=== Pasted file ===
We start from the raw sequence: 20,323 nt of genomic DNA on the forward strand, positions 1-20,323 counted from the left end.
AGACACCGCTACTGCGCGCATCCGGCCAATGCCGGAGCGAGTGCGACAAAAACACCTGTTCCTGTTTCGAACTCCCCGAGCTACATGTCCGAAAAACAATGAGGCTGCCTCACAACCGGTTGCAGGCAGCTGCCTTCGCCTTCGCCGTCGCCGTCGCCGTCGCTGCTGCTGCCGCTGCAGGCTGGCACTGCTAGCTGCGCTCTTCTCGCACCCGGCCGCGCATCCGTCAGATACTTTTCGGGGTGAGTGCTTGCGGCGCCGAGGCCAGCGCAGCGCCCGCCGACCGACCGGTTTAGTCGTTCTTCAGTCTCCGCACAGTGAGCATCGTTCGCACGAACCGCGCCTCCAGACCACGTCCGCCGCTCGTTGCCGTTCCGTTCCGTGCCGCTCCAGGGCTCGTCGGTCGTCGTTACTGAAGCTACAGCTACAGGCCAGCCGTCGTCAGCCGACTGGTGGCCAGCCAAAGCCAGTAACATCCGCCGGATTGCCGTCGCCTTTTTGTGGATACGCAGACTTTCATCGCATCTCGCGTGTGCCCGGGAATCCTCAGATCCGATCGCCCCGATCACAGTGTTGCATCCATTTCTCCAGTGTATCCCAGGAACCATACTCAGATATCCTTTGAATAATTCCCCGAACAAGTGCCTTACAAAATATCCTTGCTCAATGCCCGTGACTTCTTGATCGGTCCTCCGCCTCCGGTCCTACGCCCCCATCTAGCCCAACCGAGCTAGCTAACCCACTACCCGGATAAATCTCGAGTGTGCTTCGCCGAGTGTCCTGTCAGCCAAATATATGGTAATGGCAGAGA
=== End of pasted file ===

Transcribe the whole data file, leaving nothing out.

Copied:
We start from the raw sequence: 20,323 nt of genomic DNA on the forward strand, positions 1-20,323 counted from the left end.
AGACACCGCTACTGCGCGCATCCGGCCAATGCCGGAGCGAGTGCGACAAAAACACCTGTTCCTGTTTCGAACTCCCCGAGCTACATGTCCGAAAAACAATGAGGCTGCCTCACAACCGGTTGCAGGCAGCTGCCTTCGCCTTCGCCGTCGCCGTCGCCGTCGCTGCTGCTGCCGCTGCAGGCTGGCACTGCTAGCTGCGCTCTTCTCGCACCCGGCCGCGCATCCGTCAGATACTTTTCGGGGTGAGTGCTTGCGGCGCCGAGGCCAGCGCAGCGCCCGCCGACCGACCGGTTTAGTCGTTCTTCAGTCTCCGCACAGTGAGCATCGTTCGCACGAACCGCGCCTCCAGACCACGTCCGCCGCTCGTTGCCGTTCCGTTCCGTGCCGCTCCAGGGCTCGTCGGTCGTCGTTACTGAAGCTACAGCTACAGGCCAGCCGTCGTCAGCCGACTGGTGGCCAGCCAAAGCCAGTAACATCCGCCGGATTGCCGTCGCCTTTTTGTGGATACGCAGACTTTCATCGCATCTCGCGTGTGCCCGGGAATCCTCAGATCCGATCGCCCCGATCACAGTGTTGCATCCATTTCTCCAGTGTATCCCAGGAACCATACTCAGATATCCTTTGAATAATTCCCCGAACAAGTGCCTTACAAAATATCCTTGCTCAATGCCCGTGACTTCTTGATCGGTCCTCCGCCTCCGGTCCTACGCCCCCATCTAGCCCAACCGAGCTAGCTAACCCACTACCCGGATAAATCTCGAGTGTGCTTCGCCGAGTGTCCTGTCAGCCAAATATATGGTAATGGCAGAGA